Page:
That projects some character and voice, not a very likable one so far, but one with personality. And it also places the scene in a grittier, more interesting place. This above paragraph leads to “Hi, Martha” which is the first line spoken. Up to that is basically a thinly disguised exposition, even though it is a description of events. So now the real action begins. It is 203 words up to this point, and I have less than a hundred words to present the story question, which is 1) what the problem is, 2) what the protagonist must do to solve the problem, 3) the time frame in which she must finish the task, and 4) what will happen if she fails to accomplish the task within the allotted time. So without further ado:

“Hi, Martha.”
The medical examiner barely looked up from her clipboard, her graying Afro obscured under a police issue shower cap.
“Morning, Carol. How was the date?”
I tried to buy time to come up with an answer by sipping on the coffee, still too hot to really drink. Martha looked over her glasses at me.
“That bad, huh?”
The place smelled like a million dead rats. Everything looked grayish, the house had been vacant so long. I stooped over the corpse partly hidden under plastic cover.
“What have we got?”
“Same M.O. Same African-American victim. Same brutal rape. Fifteen stab wounds. Sign of anger, like the others. Three makes a serial.”
“Whew!”
“It get’s worse. The two previous sperm samples, they were from the same individual, big surprise, but both had the C282Y gene mutation, cause of hereditary hemochromatosis, most commonly found in Scandinavians and related Europeans.”
“Meaning the perp is probably white.”
“And probably race motivated. You gotta get this bastard before the media gets wise or it’s gonna be a fucking circus.”

That’s exactly 300 words. Does it catch your attention? I don’t know. Honestly, I am not satisfied with it. Good enough for a first draft, I suppose.

What I think is missing is the hook. An opener that carries a punch. So I will break my 300 word rule and add one more line at the beginning. Something ostensibly a graphic description of something visible, but conveys emotion of the scene. Something short and clear. I’ll nick a few words here and there to make it close to 300 for the first page. Then maybe on the second page, I will add something to describe the character.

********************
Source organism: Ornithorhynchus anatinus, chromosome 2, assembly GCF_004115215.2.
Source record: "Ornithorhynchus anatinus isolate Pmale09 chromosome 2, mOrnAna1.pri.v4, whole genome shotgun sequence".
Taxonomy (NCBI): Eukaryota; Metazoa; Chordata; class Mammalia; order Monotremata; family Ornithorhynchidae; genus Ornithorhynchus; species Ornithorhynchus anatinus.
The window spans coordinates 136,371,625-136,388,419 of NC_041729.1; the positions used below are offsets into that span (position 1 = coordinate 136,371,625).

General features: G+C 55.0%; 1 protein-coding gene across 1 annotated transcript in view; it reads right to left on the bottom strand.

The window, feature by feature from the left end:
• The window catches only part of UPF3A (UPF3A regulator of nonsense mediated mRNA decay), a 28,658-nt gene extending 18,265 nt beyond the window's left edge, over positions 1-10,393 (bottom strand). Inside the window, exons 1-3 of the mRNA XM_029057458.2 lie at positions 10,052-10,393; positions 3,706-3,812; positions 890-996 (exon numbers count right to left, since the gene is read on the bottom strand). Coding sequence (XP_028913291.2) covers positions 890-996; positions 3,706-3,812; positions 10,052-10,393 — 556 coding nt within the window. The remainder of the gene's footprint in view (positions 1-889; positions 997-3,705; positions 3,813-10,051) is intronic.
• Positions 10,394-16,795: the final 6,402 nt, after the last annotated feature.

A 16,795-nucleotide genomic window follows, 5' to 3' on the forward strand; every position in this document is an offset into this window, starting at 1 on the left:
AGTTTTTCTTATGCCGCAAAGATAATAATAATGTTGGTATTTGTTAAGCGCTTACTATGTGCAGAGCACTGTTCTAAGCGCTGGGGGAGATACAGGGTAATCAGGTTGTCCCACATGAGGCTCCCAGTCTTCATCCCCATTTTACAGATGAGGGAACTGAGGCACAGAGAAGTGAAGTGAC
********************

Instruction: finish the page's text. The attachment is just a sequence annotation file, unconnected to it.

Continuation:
The sky hung grey where duty called.
My tousled hair rolled surprisingly far as I nearly stumbled when swerving to avoid spilling coffee on the forensic guy, rushing out of the crime scene to vomit in the ditch full of broken glass and mummified trash. Either the guy was still green or this was a really bad day to show up with a hangover. In the rush, I forgot to take out the diaphragm and my underwear was getting uncomfortable. The cup was hot in my hand. I hardly glanced at the forensic guy, who looked like a piece of modern art crouching against the wall spray-painted in a cascade of colors over eroded brick and ancient stone corbels. Beads of sweat was erupting on my forehead.
“Hi, Martha.”
The medical examiner barely looked up from her clipboard, her graying Afro obscured under a police issue shower cap.
“Morning, Carol. How was the date?”
I tried to buy time to come up with an answer by sipping on the coffee, still too hot to really drink. Martha looked over her glasses at me.
“That bad, huh?”
The place smelled like a million dead rats. Everything looked grayish, the house had been vacant so long. I stooped over the corpse partly hidden under plastic cover.
“What have we got?”
“Same M.O. Same African-American victim. Same brutal rape. Fifteen stab wounds. Sign of anger, like the others. Three makes a serial.”
“Whew!”
“It get’s worse. The two previous sperm samples, they were from the same killer, big surprise, but both had the C282Y gene mutation, cause of hereditary hemochromatosis, most commonly found in Scandinavians and related Europeans.”
“Meaning the perp is white.”
“And probably race motivated. You gotta get this bastard before the media gets wise or it’s gonna be a fucking circus.”